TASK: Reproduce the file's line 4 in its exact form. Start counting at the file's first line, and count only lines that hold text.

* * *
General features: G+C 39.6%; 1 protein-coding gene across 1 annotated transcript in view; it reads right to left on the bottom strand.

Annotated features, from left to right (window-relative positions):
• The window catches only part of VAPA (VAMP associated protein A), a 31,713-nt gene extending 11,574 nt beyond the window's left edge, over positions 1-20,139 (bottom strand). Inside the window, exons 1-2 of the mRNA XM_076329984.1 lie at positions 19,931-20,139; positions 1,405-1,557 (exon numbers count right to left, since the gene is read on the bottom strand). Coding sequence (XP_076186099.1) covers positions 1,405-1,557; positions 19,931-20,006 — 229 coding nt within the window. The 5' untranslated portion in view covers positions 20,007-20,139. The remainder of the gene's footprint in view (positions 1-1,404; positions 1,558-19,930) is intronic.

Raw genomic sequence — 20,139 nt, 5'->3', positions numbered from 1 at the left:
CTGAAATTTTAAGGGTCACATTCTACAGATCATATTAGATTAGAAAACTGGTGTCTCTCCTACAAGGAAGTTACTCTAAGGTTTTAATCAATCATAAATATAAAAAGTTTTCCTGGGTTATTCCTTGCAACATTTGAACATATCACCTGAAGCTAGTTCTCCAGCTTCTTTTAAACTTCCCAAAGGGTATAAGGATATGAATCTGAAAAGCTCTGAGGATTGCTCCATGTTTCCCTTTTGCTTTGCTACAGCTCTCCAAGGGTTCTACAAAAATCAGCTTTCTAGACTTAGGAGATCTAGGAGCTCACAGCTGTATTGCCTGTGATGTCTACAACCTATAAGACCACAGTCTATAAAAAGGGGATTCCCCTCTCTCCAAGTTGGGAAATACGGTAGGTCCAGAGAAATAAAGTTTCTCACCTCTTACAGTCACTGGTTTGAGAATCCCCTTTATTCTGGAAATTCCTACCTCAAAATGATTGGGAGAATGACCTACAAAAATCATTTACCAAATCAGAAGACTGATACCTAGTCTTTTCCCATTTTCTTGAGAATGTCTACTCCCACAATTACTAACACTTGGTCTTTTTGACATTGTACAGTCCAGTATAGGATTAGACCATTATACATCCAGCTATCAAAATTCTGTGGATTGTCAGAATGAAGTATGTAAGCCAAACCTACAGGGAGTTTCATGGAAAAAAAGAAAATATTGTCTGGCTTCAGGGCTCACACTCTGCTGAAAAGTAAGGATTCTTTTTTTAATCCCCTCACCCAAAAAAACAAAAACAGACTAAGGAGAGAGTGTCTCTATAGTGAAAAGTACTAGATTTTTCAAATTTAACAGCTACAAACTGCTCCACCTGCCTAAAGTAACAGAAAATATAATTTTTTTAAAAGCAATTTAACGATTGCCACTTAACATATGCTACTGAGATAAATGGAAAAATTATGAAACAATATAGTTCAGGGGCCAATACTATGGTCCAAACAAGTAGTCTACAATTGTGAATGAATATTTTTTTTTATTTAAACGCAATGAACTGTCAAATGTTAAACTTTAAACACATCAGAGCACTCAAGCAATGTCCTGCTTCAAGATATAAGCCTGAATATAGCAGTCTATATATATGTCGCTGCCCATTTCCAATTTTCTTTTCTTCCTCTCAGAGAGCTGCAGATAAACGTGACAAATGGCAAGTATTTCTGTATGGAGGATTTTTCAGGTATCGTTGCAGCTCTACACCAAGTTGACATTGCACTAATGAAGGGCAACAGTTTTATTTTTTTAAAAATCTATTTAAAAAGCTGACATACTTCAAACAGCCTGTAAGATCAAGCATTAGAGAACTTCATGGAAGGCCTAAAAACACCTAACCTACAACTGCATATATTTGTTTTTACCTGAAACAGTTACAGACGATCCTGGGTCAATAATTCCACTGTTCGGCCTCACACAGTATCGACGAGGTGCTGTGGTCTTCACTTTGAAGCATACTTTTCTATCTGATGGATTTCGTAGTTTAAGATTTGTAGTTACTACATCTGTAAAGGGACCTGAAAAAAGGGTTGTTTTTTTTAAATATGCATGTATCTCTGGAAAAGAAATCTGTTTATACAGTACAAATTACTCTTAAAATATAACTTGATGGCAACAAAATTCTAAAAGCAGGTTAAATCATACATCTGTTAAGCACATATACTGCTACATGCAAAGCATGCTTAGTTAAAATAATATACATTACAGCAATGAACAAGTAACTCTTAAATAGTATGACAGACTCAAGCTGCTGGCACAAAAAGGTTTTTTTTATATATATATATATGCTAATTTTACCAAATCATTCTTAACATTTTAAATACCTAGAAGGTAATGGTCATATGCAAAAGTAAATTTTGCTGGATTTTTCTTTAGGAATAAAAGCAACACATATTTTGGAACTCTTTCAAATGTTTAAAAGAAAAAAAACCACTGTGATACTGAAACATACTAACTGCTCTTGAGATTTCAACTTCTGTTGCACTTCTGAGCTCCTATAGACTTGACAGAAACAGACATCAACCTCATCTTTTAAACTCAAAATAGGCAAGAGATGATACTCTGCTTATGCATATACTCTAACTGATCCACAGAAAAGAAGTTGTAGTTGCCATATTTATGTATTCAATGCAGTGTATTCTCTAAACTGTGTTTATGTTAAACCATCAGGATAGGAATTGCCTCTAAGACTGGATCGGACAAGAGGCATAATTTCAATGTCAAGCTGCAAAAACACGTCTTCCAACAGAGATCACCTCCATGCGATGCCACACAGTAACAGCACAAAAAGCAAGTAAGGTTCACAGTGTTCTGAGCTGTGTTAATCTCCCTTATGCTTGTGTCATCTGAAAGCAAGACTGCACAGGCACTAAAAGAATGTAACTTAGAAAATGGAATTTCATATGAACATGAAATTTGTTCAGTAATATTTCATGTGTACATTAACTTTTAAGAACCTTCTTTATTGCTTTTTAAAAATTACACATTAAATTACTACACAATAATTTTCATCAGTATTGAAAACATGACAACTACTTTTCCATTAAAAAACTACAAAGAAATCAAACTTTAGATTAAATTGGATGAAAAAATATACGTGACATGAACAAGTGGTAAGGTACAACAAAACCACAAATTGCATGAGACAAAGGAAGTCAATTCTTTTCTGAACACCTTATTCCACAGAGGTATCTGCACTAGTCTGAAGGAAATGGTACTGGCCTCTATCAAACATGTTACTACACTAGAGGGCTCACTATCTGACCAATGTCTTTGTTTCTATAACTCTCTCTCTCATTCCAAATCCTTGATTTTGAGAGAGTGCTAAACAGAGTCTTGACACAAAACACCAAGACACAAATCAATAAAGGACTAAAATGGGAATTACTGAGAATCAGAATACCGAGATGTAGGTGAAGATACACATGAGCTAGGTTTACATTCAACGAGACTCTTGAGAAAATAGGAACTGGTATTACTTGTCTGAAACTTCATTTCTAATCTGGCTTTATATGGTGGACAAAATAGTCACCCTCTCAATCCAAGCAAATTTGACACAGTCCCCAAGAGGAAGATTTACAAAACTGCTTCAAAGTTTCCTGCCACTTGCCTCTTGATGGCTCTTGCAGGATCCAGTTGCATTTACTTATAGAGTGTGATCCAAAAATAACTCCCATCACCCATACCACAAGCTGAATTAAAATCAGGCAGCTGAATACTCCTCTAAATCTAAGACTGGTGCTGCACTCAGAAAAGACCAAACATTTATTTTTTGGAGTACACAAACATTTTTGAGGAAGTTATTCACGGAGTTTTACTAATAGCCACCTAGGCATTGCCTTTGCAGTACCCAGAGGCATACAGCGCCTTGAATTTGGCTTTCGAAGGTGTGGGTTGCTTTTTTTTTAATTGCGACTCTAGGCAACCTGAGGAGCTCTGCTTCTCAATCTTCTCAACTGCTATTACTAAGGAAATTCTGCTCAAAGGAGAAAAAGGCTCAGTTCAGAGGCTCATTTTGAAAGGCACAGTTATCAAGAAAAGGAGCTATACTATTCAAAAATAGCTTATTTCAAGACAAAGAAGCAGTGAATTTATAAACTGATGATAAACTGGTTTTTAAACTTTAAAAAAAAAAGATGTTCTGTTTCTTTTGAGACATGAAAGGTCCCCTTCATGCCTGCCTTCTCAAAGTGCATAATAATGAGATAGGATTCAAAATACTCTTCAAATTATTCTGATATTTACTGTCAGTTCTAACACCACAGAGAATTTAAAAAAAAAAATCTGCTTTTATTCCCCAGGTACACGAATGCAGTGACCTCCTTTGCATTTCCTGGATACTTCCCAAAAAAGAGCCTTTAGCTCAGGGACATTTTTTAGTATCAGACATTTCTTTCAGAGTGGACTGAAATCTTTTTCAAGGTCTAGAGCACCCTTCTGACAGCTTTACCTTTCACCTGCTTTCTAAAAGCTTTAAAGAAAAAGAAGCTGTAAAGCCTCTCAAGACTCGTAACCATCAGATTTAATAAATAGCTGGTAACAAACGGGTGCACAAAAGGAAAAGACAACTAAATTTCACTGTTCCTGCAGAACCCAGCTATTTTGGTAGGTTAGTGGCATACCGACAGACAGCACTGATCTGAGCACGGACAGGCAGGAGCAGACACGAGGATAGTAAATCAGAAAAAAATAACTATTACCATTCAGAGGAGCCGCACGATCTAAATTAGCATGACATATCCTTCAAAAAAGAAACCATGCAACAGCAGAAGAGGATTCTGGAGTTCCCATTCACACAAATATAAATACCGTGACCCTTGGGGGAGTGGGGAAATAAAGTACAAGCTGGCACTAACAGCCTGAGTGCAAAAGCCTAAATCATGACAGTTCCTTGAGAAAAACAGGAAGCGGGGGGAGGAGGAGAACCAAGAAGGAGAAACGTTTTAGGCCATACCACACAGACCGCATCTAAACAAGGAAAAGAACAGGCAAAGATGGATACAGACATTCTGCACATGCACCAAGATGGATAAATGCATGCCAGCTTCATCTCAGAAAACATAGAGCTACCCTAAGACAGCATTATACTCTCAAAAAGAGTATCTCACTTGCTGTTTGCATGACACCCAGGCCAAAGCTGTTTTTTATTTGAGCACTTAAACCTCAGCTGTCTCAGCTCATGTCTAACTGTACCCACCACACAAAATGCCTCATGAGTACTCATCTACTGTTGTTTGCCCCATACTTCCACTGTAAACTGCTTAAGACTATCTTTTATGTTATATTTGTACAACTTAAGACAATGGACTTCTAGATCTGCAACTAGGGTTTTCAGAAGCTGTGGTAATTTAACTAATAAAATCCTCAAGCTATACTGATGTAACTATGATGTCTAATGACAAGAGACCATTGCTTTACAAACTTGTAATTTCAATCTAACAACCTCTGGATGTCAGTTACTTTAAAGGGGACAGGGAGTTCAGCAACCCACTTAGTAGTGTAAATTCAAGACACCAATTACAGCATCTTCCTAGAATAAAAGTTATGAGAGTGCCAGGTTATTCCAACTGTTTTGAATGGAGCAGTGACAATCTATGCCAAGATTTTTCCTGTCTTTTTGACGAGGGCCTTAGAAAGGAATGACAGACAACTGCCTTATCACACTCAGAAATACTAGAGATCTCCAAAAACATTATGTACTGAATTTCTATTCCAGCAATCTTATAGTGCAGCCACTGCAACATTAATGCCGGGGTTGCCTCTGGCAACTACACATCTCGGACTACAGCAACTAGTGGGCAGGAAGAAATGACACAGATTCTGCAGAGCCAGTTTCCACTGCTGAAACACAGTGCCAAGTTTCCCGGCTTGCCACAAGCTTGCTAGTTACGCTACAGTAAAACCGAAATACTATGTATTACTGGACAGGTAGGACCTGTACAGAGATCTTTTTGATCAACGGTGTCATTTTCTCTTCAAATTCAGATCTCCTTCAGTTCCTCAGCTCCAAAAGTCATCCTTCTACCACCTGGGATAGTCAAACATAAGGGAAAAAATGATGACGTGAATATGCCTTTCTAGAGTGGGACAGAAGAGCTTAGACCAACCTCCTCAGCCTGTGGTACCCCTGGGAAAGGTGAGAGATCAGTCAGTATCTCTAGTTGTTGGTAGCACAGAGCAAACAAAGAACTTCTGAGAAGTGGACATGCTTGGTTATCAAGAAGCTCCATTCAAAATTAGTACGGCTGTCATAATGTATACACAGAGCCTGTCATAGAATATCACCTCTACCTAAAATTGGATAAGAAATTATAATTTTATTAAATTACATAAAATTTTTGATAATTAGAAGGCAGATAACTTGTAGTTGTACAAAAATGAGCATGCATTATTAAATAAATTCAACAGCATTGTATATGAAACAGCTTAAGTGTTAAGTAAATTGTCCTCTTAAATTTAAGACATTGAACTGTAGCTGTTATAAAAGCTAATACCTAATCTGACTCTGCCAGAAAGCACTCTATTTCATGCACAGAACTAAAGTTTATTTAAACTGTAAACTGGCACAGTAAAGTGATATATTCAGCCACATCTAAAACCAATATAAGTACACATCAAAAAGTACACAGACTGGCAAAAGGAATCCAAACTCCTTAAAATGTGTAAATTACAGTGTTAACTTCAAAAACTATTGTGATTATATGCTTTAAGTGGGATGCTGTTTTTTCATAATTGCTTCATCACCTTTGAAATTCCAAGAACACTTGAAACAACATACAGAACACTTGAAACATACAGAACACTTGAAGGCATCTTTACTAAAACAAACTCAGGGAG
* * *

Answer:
Raw genomic sequence — 20,139 nt, 5'->3', positions numbered from 1 at the left: